The circuitry which is peripheral to memory array 10 (for example, data write and sense circuitry 36 (such as, for example, sense amplifiers or comparators), memory cell selection and control circuitry 38 (such as, for example, address decoders and word line drivers)) may include P-channel type and/or N-channel type transistors. Where N-channel type transistors or P-channel type transistors are employed as memory cells 12 in memory array(s) 10, suitable write voltages are known to those skilled in the art.

As mentioned above, memory cells 12 (having electrically floating body transistor 14) and memory cell array 10 of the present inventions may be implemented in an integrated circuit device having a memory portion and a logic portion (see, for example, FIG. 9A), or an integrated circuit device that is primarily a memory device (see, for example, FIG. 9B). Indeed, the present inventions may be implemented in any device having one or more memory cells 12 (having electrically floating body transistors) and/or memory cell arrays 10. For example, with reference to FIG. 9A, an integrated circuit device may include array 10, having a plurality of memory cells 12 (having electrically floating body transistors), data write and sense circuitry, and memory cell selection and control circuitry (not illustrated in detail). The data write and sense circuitry writes data into and senses the data state of one or more memory cells. The memory cell selection and control circuitry selects and/or enables one or more predetermined memory cells 12 to be read by data sense circuitry during a read operation.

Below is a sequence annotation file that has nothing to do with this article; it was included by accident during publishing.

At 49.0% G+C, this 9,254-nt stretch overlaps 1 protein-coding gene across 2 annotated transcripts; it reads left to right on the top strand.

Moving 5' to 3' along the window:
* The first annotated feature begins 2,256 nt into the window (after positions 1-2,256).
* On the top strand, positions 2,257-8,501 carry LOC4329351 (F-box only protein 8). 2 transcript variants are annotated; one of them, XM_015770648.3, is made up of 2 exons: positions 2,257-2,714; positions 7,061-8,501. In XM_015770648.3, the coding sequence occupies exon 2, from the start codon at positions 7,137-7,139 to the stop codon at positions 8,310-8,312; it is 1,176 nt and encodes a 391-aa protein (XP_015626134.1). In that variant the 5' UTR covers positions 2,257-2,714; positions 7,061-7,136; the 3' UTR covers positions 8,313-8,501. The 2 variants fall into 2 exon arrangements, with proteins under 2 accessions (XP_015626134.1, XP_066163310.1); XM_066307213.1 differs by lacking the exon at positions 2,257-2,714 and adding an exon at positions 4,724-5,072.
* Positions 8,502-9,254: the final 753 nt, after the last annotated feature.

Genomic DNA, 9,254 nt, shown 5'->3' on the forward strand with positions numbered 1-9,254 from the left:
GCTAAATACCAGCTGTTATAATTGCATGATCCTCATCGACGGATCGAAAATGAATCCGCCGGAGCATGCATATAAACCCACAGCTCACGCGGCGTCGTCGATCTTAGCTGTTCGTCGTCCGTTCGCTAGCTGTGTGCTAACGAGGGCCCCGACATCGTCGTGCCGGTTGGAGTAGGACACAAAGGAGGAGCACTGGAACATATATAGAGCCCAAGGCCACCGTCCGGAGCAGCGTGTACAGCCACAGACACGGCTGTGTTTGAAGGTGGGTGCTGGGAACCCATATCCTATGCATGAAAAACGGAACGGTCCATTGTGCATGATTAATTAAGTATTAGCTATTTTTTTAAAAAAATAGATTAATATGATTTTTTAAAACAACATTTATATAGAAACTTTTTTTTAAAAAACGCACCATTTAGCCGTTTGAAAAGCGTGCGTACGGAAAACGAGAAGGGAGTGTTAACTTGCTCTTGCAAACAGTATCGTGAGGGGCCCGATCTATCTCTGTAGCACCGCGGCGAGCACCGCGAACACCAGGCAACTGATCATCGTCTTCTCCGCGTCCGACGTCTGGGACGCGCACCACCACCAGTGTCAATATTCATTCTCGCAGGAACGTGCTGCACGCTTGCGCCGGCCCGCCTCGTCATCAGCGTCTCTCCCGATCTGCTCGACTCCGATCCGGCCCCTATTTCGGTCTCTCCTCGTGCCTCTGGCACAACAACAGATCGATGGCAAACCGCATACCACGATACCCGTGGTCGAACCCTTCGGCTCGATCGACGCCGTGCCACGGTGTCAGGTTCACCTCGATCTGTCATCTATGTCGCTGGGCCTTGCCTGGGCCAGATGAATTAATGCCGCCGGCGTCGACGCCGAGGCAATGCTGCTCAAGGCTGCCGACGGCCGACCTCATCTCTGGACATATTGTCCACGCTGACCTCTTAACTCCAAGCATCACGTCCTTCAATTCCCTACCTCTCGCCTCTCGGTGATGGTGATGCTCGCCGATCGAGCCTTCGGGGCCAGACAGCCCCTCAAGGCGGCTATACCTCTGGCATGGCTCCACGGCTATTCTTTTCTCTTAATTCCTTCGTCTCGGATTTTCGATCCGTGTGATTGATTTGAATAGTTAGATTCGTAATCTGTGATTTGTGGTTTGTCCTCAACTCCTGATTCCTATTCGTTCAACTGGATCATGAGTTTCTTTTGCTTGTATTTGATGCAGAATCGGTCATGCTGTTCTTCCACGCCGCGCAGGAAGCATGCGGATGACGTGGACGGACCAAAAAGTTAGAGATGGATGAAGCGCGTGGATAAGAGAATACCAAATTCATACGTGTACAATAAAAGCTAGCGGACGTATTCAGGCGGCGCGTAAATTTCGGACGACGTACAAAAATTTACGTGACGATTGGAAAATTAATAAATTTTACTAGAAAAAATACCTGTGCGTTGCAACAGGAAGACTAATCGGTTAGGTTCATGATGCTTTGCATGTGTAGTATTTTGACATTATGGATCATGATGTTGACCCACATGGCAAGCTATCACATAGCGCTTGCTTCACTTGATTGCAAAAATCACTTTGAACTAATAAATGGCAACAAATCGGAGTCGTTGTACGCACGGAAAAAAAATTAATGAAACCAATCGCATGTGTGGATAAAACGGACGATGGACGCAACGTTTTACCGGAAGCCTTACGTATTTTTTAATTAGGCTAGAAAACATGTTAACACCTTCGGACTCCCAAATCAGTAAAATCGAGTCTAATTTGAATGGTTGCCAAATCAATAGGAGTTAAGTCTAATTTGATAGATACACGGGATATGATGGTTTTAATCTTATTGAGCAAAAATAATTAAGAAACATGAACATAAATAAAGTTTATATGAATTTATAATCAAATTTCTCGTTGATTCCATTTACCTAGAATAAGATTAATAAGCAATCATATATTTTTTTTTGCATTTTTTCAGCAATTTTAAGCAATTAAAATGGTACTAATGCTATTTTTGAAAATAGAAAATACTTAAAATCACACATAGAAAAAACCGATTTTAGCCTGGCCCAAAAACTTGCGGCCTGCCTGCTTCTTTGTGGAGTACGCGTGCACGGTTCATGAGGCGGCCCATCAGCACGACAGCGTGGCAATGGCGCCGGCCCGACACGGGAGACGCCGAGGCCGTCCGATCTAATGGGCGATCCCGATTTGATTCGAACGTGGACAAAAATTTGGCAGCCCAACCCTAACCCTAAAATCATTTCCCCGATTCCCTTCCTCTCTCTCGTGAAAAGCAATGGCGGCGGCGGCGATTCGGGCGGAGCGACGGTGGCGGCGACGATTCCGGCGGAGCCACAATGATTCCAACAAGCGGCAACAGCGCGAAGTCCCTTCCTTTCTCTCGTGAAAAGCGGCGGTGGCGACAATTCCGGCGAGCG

For example, the electrically floating body transistor, when programmed (written to), read, held/refreshed, and/or controlled using the techniques of the present inventions, may be employed in any electrically floating body memory cell, and/or memory cell array architecture, layout, structure and/or configuration employing such electrically floating body memory cells. In this regard, an electrically floating body transistor, which state is held using the techniques of the present inventions, may be implemented in the memory cell, architecture, layout, structure and/or configuration described and illustrated in the following non-provisional U.S. patent applications:

(1) application Ser. No. 10/450,238, which was filed by Fazan et al. on Jun. 10, 2003 and entitled “Semiconductor Device” (now U.S. Pat. No. 6,969,662);

(2) application Ser. No. 10/487,157, which was filed by Fazan et al. on Feb. 18, 2004 and entitled “Semiconductor Device” (U.S. Patent Application Publication No. 2004/0238890);

(3) application Ser. No. 10/829,877, which was filed by Ferrant et al. on Apr. 22, 2004 and entitled “Semiconductor Memory Cell, Array, Architecture and Device, and Method of Operating Same” (U.S. Patent Application Publication No. 2005/0013163);